When drafting a Last Will and Testament, some people leave gifts or inheritances with very specific conditions or instructions. Sometimes, people even try to influence or control their beneficiaries’ life decisions by including certain no-contest clauses in their Wills.

What is a no-contest clause?

You can include a no-contest clause (also known as an in terrorem clause) in your Last Will or Living Trust. Generally, this type of clause stipulates that if an heir tries to contest any part of your Will or trust, they will forfeit their inheritance.

Some people use them as a way of controlling the lives of their beneficiaries. However, the main purpose of a no-contest clause is to stop your beneficiaries from fighting over your estate after you pass away. The possibility of losing one’s inheritance often persuades heirs to accept your last wishes as written instead of fighting for more assets or money.

Are no-contest clauses in Wills enforceable?

Typically, courts enforce no-contest clauses unless the contesting beneficiary has probable cause for disputing it. Probable cause can exist in situations where the conditions of inheritance are unreasonable, such as trying to control an heir’s physical appearance.

However, a reasonable condition, such as an heir having to wait until they are 21 years old to receive their inheritance, is most often enforceable.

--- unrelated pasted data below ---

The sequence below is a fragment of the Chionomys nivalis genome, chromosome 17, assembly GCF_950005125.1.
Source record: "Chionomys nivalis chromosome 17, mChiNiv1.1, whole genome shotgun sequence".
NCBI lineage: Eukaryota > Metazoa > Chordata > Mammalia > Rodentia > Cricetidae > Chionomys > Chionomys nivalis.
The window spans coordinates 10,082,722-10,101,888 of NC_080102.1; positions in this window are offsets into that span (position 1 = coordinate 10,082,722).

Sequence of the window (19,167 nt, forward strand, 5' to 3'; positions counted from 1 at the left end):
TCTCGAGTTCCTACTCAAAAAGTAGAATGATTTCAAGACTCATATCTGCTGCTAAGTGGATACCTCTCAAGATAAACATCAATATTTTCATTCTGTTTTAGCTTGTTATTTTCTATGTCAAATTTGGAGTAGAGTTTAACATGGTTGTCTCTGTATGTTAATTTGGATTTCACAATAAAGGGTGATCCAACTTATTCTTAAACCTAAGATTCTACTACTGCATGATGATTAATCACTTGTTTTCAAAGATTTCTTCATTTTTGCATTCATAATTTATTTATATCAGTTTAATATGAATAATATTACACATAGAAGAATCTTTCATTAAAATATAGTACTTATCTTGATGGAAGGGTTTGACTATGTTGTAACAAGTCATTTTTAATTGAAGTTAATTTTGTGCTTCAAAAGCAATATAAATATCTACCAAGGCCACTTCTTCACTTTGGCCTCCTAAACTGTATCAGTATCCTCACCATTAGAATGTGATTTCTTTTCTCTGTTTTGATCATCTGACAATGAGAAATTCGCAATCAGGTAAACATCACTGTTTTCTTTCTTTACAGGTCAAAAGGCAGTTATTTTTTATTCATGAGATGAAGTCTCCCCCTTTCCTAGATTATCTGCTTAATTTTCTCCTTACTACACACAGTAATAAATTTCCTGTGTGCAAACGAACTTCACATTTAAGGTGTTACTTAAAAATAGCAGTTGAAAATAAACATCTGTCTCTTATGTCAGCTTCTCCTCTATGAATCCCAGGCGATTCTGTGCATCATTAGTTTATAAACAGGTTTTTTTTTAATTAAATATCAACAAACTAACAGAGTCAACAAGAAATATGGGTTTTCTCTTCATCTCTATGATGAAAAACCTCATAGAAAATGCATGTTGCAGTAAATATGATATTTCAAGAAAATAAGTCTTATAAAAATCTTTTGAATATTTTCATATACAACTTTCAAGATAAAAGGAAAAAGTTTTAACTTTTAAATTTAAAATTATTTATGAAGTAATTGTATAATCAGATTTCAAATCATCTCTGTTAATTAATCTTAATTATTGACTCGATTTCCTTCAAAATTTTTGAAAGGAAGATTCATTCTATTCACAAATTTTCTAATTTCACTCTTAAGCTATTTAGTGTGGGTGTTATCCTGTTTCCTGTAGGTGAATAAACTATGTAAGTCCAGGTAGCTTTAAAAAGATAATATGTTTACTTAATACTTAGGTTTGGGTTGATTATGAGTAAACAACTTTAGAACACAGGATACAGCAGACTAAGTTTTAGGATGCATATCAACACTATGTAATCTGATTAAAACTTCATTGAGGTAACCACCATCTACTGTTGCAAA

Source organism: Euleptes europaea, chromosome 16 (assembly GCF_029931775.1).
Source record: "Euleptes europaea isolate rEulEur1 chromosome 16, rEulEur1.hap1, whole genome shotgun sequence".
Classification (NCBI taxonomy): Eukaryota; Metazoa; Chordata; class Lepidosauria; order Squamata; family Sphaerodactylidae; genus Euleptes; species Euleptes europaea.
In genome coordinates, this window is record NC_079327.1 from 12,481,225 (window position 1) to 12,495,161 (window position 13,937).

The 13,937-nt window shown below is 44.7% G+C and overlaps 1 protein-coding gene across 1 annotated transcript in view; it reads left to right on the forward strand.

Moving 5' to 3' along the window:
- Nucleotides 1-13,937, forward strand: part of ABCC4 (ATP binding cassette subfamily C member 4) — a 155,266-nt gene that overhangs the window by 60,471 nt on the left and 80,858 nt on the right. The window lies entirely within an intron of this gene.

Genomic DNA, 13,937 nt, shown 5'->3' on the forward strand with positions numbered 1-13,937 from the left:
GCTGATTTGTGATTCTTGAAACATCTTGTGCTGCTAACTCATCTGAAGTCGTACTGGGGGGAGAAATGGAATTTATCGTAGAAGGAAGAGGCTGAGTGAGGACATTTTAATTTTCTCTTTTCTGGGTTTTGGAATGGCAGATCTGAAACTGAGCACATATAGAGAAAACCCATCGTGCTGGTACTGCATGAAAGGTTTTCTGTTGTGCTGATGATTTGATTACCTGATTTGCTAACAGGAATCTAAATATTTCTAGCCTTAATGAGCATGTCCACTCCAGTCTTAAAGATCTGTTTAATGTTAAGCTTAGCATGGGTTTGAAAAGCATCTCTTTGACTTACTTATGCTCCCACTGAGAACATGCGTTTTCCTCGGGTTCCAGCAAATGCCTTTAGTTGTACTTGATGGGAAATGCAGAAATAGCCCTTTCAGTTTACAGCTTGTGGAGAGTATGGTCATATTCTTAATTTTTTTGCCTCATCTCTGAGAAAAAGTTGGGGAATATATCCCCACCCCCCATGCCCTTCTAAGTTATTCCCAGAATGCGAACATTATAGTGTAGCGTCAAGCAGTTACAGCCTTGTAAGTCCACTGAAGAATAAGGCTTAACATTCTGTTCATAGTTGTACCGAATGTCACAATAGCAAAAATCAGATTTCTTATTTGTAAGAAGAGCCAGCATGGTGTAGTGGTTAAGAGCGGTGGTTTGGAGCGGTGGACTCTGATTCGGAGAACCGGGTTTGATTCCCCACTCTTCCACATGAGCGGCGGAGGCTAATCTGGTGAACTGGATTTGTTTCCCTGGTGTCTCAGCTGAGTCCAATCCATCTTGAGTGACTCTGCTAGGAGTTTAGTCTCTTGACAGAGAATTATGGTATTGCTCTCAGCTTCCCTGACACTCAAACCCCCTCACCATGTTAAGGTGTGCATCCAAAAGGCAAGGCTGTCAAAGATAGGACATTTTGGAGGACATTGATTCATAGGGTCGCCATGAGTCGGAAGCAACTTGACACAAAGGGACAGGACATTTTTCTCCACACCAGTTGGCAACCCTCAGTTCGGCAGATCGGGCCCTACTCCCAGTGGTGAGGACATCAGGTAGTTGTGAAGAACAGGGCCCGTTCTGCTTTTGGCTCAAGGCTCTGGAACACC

That being said, there are still differences from state to state as to how these clauses are accepted or struck down.

For example, let’s say a father who lives in Florida leaves his entire estate to his daughter and includes a condition that she divorces her husband and a no-contest clause.

Initially, his daughter might think she’s out of luck. However, what she doesn’t know is that Florida is one of the states that doesn’t enforce no-contest clauses in wills and trusts. So, it’s likely that she could take her complaint to court without losing her inheritance.

Also, if she lived in another state where the rules of enforcement differ, she might still be able to contest the Will. In some states, courts don’t enforce conditions that restrain a marriage, even if there is a no-contest clause.

Should I include a no-contest clause in my Will?

If you’re going to include a no-contest clause in your Will, make sure you’re doing it for the right reason. Don’t use a no-contest clause to attempt to control a family member’s life or choices.

A no-contest clause should make the distribution of your assets easier and quicker. If properly executed, this clause can protect your loved ones from legal disputes and ensure your wishes are honored.

Posted by LawDepot

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